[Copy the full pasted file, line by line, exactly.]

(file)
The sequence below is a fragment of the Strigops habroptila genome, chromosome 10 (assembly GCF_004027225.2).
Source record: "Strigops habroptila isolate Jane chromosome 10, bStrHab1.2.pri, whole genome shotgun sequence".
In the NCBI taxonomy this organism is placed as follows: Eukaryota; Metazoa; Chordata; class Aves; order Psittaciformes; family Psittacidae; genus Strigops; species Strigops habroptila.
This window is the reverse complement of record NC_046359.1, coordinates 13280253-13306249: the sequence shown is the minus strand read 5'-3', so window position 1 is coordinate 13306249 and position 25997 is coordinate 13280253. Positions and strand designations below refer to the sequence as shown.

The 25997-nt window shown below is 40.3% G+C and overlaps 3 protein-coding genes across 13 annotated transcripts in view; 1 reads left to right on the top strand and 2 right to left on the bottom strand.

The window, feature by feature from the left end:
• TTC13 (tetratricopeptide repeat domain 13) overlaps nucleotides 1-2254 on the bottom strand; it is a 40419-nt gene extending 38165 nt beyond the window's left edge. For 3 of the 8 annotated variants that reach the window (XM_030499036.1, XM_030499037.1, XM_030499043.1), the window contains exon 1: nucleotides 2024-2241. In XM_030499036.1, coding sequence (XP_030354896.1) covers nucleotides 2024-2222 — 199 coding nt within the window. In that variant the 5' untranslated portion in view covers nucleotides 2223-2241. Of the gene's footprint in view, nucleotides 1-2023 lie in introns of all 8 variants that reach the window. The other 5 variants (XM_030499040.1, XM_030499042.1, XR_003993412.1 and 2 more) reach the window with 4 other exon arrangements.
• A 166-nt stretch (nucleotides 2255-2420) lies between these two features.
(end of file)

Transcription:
The sequence below is a fragment of the Strigops habroptila genome, chromosome 10 (assembly GCF_004027225.2).
Source record: "Strigops habroptila isolate Jane chromosome 10, bStrHab1.2.pri, whole genome shotgun sequence".
In the NCBI taxonomy this organism is placed as follows: Eukaryota; Metazoa; Chordata; class Aves; order Psittaciformes; family Psittacidae; genus Strigops; species Strigops habroptila.
This window is the reverse complement of record NC_046359.1, coordinates 13280253-13306249: the sequence shown is the minus strand read 5'-3', so window position 1 is coordinate 13306249 and position 25997 is coordinate 13280253. Positions and strand designations below refer to the sequence as shown.

The 25997-nt window shown below is 40.3% G+C and overlaps 3 protein-coding genes across 13 annotated transcripts in view; 1 reads left to right on the top strand and 2 right to left on the bottom strand.

The window, feature by feature from the left end:
• TTC13 (tetratricopeptide repeat domain 13) overlaps nucleotides 1-2254 on the bottom strand; it is a 40419-nt gene extending 38165 nt beyond the window's left edge. For 3 of the 8 annotated variants that reach the window (XM_030499036.1, XM_030499037.1, XM_030499043.1), the window contains exon 1: nucleotides 2024-2241. In XM_030499036.1, coding sequence (XP_030354896.1) covers nucleotides 2024-2222 — 199 coding nt within the window. In that variant the 5' untranslated portion in view covers nucleotides 2223-2241. Of the gene's footprint in view, nucleotides 1-2023 lie in introns of all 8 variants that reach the window. The other 5 variants (XM_030499040.1, XM_030499042.1, XR_003993412.1 and 2 more) reach the window with 4 other exon arrangements.
• A 166-nt stretch (nucleotides 2255-2420) lies between these two features.